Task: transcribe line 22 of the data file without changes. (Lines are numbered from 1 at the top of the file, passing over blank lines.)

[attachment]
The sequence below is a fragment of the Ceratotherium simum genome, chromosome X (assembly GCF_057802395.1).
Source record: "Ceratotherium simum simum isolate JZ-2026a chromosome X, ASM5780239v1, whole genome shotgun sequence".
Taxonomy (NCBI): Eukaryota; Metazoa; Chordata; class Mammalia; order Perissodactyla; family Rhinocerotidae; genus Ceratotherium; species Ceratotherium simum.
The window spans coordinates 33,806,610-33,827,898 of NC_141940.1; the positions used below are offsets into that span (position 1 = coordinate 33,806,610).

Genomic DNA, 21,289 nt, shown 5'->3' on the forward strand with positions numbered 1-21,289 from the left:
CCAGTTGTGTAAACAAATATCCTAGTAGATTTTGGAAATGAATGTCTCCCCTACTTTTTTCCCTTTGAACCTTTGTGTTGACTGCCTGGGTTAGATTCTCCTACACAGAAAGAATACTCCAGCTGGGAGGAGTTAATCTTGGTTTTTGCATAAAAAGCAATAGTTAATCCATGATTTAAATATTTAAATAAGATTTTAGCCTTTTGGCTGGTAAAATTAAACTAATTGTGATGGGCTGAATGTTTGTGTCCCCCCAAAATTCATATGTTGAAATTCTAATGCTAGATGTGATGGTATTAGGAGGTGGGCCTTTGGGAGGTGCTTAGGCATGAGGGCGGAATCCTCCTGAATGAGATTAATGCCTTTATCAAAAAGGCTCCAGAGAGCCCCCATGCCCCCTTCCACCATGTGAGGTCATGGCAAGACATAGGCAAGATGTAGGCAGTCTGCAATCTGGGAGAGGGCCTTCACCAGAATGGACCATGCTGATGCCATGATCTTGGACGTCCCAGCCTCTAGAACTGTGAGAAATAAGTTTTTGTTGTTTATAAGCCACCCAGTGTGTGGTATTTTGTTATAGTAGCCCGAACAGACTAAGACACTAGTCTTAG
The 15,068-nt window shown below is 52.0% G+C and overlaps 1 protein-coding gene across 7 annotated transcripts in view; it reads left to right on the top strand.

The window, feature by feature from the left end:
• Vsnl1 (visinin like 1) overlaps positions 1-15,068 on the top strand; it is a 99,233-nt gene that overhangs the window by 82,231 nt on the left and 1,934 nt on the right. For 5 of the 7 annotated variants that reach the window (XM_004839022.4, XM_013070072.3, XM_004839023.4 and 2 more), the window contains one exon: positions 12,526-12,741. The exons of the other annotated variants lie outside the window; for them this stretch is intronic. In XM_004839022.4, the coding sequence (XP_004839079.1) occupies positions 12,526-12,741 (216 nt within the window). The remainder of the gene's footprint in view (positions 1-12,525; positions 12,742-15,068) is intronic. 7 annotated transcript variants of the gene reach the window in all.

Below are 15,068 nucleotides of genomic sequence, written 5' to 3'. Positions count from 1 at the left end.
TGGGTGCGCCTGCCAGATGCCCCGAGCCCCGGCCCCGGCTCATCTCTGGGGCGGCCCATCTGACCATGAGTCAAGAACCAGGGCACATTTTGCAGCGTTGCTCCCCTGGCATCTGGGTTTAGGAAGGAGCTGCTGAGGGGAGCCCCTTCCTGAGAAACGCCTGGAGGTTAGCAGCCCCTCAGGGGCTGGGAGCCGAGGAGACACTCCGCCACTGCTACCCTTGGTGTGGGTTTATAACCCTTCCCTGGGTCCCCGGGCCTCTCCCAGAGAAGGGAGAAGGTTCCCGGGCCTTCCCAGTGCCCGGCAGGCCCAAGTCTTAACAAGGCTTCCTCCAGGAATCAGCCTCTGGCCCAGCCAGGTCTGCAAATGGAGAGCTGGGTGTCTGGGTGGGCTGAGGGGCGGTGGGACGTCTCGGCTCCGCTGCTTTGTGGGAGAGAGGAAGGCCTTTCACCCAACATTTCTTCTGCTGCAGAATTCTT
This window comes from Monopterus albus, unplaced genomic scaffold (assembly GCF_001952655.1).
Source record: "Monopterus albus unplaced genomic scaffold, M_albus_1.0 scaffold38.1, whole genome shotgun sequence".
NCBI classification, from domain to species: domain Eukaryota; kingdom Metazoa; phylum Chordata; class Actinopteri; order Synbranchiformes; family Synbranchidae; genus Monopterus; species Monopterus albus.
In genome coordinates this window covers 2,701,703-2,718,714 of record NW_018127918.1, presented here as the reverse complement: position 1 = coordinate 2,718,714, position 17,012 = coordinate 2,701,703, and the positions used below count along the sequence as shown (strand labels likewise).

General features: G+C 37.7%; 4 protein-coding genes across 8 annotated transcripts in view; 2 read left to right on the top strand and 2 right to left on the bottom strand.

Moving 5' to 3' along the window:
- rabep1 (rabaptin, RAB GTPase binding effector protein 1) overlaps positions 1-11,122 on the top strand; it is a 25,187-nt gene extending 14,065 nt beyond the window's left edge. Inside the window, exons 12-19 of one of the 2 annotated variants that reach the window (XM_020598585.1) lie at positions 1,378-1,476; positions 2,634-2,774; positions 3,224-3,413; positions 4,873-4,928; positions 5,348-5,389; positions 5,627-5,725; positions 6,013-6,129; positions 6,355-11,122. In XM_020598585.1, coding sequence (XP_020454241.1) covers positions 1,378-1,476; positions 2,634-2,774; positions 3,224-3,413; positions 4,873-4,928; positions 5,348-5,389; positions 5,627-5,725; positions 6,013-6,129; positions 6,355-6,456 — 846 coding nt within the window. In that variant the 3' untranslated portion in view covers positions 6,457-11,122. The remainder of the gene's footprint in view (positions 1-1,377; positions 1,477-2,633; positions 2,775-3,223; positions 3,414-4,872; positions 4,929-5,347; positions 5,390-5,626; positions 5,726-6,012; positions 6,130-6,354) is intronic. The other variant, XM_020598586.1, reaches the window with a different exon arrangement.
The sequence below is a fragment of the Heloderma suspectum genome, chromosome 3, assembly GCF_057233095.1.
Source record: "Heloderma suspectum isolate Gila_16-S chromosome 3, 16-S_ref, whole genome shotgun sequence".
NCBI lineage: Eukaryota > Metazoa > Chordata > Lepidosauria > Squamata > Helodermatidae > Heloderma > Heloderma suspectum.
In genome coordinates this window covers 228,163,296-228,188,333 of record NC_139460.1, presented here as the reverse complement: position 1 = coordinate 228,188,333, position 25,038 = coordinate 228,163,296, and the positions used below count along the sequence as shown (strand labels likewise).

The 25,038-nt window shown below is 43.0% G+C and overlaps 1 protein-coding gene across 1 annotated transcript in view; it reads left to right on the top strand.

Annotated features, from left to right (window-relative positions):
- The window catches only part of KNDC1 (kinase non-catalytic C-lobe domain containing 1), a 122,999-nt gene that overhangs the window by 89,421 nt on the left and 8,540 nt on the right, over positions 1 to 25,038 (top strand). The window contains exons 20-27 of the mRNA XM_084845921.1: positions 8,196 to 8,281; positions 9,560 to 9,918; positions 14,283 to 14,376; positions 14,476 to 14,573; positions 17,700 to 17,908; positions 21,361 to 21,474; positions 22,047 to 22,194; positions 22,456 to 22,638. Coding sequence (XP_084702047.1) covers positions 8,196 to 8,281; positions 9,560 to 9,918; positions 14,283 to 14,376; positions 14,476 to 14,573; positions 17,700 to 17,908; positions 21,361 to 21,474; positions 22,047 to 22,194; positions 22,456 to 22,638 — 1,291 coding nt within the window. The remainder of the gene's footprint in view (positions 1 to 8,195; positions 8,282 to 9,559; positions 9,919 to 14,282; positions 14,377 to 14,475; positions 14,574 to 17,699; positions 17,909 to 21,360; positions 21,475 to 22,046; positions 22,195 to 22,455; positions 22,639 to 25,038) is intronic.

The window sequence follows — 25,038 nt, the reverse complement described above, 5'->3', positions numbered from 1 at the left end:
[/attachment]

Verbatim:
In genome coordinates this window covers 228,163,296-228,188,333 of record NC_139460.1, presented here as the reverse complement: position 1 = coordinate 228,188,333, position 25,038 = coordinate 228,163,296, and the positions used below count along the sequence as shown (strand labels likewise).